Fox Chapel Area grads lead IUP rugby to national recognition
College Football Videos
Rugby is a demanding, physical sport with a lot of collisions.
There's a lot of intense action and rough-housing involved in the scrums.
Those are a few of the reasons that 2010 Fox Chapel Area High School graduates Ana Olander and twins Brittany and Caitlin Lyons love playing the sport.
The trio played on the Fox Chapel High School women's rugby team. All three were members of the FC volleyball team and were looking for a sport to play in the spring.
Olander, who has been playing for eight years now, was hooked quickly.
“I tried it and it stuck. It's a lot of fun,” Olander said.
Brittany Lyons was also enthusiastic about rugby from the start.
“The physicality didn't bother me,” she said. “I liked it. I have two older brothers and we were always playing backyard football so there wasn't much of a difference.”
Caitlin Lyons got her start thanks to a referral.
“I was looking for a spring sport and my cousin, who had played on the rugby team, told me I should give it a try,” she said. “I loved it. I loved the physicality. After playing volleyball indoors, it was great to play a sport outdoors. I found it to be a great stress reliever, too.”
All three girls went to IUP and continued playing rugby, where it is a club sport. And they had great success.
They played in the USA Rugby D-II National Championships a few weeks ago.
After winning their two matches held at Penn State University, the team got an invitation to play in the national championships in California.
“We had a tough decision to make,” Caitlin Lyons said. “We weren't sure we'd go. First off, being a club sport, we'd have to take care of expenses. But the parents and boosters helped with that. Secondly, we had a lot of seniors on the team and they would have to miss the graduation ceremonies. We took a team vote and decided that playing in the tournament was a once-in-a- lifetime chance.”
The team was undefeated during the regular season, a fact made all the more impressive by their lack of a coach.
“We are a self-governing team and when we got to California, we saw that the other teams had coaches, assistant coaches and trainers. And here's little old IUP that doesn't even have a coach,” Caitlin Lyons said.
The lack of a coach didn't deter the team as it finished third in the nation.
IUP lost to California State-Northridge for the only blemish on its record.
“We did well,” Brittany Lyons said. “We didn't plan on getting there. It was a great experience seeing teams from all over.”
Brittany and Caitlin Lyons graduated recently with degrees in nursing while Olander, who is majoring in studio art, has one more year to play.
“I think my rugby days are over,” Brittany Lyons said. “It's bittersweet. I'd love to keep playing but now that I have a job, I don't want to risk getting hurt.”
Olander recently received an invitation from the USA Rugby Association to attend its camp.
“I was supposed to get an operation for a torn ligament but it's coming around so I'll be attending the camp,” she said.
Olander feels that the injury factor in rugby is overblown.
“You learn to play the right way and you learn to play safe. That keeps the injuries down,” she said.
Caitlin Lyons suffered some injuries in high school but that never deterred her.
“I had a concussion and a dislocated jaw but you take risks in whatever sport you play,” she said. “I love playing rugby and I've been injury-free for quite a while.”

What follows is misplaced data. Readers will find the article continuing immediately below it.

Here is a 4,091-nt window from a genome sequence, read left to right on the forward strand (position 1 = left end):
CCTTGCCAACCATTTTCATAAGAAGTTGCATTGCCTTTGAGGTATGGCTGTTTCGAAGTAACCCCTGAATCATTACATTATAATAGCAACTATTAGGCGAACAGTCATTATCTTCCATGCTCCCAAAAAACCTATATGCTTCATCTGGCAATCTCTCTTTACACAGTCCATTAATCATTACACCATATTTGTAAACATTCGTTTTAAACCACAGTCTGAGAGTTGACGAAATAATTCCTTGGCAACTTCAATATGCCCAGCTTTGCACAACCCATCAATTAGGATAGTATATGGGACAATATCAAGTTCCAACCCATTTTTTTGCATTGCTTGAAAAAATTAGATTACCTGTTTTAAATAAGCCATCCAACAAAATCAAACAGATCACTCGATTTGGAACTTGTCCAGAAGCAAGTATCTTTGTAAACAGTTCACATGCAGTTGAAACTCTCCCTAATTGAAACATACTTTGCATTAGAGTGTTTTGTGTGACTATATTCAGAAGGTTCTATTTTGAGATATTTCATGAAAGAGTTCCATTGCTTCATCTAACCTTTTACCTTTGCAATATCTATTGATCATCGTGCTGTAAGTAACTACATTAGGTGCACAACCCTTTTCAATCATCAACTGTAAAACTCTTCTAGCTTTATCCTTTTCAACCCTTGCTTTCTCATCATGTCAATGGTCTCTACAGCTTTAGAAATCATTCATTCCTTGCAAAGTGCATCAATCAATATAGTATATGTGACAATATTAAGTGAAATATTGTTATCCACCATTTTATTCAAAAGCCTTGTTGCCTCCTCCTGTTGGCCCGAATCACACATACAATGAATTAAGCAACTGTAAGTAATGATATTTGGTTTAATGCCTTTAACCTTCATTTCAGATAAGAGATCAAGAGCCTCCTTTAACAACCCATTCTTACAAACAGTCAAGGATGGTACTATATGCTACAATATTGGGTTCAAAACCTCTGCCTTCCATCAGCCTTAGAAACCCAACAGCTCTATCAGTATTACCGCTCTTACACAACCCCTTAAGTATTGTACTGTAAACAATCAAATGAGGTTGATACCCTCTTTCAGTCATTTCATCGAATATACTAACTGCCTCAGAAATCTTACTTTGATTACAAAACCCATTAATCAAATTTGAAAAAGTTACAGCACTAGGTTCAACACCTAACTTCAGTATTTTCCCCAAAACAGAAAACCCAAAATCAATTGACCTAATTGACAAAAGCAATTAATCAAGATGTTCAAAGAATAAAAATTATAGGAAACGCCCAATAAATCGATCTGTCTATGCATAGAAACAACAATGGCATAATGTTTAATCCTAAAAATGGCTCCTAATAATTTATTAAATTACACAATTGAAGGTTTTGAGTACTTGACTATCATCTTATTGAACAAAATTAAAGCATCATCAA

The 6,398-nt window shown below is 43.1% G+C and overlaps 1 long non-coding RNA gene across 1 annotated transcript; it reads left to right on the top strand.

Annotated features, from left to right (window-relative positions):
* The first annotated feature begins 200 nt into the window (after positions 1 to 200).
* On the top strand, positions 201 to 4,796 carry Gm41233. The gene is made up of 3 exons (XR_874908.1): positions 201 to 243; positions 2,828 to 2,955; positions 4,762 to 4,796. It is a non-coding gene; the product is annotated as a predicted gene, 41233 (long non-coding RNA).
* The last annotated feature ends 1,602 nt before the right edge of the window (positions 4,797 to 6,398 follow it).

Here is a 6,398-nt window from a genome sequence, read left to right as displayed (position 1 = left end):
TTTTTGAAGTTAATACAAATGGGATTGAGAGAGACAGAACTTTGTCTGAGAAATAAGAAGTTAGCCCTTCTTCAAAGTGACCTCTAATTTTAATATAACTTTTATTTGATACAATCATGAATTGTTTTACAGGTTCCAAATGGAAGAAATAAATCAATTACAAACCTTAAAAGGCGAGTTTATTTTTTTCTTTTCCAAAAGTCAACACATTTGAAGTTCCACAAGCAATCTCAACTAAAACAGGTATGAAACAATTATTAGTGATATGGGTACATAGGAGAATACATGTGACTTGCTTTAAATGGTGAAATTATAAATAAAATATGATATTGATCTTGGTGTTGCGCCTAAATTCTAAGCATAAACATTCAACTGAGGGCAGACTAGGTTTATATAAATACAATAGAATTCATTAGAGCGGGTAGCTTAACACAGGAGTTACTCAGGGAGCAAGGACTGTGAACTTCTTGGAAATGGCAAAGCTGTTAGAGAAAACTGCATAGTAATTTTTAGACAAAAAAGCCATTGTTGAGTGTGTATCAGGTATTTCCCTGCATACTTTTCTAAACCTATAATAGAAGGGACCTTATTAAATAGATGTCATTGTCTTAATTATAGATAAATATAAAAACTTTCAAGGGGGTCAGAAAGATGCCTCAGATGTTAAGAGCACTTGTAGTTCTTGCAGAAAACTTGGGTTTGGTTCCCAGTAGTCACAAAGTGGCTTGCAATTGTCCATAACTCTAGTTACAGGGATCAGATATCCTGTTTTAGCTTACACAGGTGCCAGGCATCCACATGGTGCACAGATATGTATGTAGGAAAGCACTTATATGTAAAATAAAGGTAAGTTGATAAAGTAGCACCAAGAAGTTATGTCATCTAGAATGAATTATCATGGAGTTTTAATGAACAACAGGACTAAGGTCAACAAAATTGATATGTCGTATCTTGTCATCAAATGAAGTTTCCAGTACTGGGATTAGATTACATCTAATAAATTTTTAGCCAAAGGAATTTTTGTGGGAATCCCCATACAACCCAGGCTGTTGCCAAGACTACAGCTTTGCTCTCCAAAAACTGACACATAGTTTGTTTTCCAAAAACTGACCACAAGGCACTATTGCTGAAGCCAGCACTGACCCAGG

Marty Stewart is a sports editor for Trib Total Media. He can be reached at 412-782-2123 or firstname.lastname@example.org.
Show commenting policy
TribLive commenting policy
You are solely responsible for your comments and by using TribLive.com you agree to our Terms of Service.
We moderate comments. Our goal is to provide substantive commentary for a general readership. By screening submissions, we provide a space where readers can share intelligent and informed commentary that enhances the quality of our news and information.
While most comments will be posted if they are on-topic and not abusive, moderating decisions are subjective. We will make them as carefully and consistently as we can. Because of the volume of reader comments, we cannot review individual moderation decisions with readers.
We value thoughtful comments representing a range of views that make their point quickly and politely. We make an effort to protect discussions from repeated comments either by the same reader or different readers.
We follow the same standards for taste as the daily newspaper. A few things we won't tolerate: personal attacks, obscenity, vulgarity, profanity (including expletives and letters followed by dashes), commercial promotion, impersonations, incoherence, proselytizing and SHOUTING. Don't include URLs to Web sites.
We do not edit comments. They are either approved or deleted. We reserve the right to edit a comment that is quoted or excerpted in an article. In this case, we may fix spelling and punctuation.
We welcome strong opinions and criticism of our work, but we don't want comments to become bogged down with discussions of our policies and we will moderate accordingly.
We appreciate it when readers and people quoted in articles or blog posts point out errors of fact or emphasis and will investigate all assertions. But these suggestions should be sent via e-mail. To avoid distracting other readers, we won't publish comments that suggest a correction. Instead, corrections will be made in a blog post or in an article.
- District roundup: Duquesne puts scare into Buffalo
- Freeport twins take same collegiate path
- Robert Morris falls to Eastern Kentucky in Banaszak’s coaching debut
- PSAC coaches recruit more than athletes
- Bush excited for position switch at St. Francis (Pa.)